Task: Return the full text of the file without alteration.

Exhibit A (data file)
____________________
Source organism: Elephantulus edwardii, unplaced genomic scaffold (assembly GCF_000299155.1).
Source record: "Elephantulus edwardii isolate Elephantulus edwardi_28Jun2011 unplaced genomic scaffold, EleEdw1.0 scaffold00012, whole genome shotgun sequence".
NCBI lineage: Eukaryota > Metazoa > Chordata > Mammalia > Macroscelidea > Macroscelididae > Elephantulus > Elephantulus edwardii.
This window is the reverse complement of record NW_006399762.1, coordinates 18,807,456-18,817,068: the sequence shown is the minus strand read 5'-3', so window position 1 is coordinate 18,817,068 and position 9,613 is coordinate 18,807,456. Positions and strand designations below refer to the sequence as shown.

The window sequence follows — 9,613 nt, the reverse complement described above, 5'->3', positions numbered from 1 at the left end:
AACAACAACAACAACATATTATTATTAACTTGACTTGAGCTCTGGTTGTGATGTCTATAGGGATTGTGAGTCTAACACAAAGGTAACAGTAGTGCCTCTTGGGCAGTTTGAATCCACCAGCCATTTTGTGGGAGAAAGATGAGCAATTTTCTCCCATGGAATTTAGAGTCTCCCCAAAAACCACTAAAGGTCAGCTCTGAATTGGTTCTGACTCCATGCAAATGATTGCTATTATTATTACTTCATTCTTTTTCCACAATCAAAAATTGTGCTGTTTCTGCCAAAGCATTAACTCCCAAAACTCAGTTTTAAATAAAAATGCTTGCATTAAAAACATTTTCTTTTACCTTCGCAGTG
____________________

Source organism: Elephantulus edwardii, unplaced genomic scaffold (assembly GCF_000299155.1).
Source record: "Elephantulus edwardii isolate Elephantulus edwardi_28Jun2011 unplaced genomic scaffold, EleEdw1.0 scaffold00012, whole genome shotgun sequence".
NCBI lineage: Eukaryota > Metazoa > Chordata > Mammalia > Macroscelidea > Macroscelididae > Elephantulus > Elephantulus edwardii.
This window is the reverse complement of record NW_006399762.1, coordinates 18,807,456-18,817,068: the sequence shown is the minus strand read 5'-3', so window position 1 is coordinate 18,817,068 and position 9,613 is coordinate 18,807,456. Positions and strand designations below refer to the sequence as shown.

The window sequence follows — 9,613 nt, the reverse complement described above, 5'->3', positions numbered from 1 at the left end:
AACAACAACAACAACATATTATTATTAACTTGACTTGAGCTCTGGTTGTGATGTCTATAGGGATTGTGAGTCTAACACAAAGGTAACAGTAGTGCCTCTTGGGCAGTTTGAATCCACCAGCCATTTTGTGGGAGAAAGATGAGCAATTTTCTCCCATGGAATTTAGAGTCTCCCCAAAAACCACTAAAGGTCAGCTCTGAATTGGTTCTGACTCCATGCAAATGATTGCTATTATTATTACTTCATTCTTTTTCCACAATCAAAAATTGTGCTGTTTCTGCCAAAGCATTAACTCCCAAAACTCAGTTTTAAATAAAAATGCTTGCATTAAAAACATTTTCTTTTACCTTCGCAGTG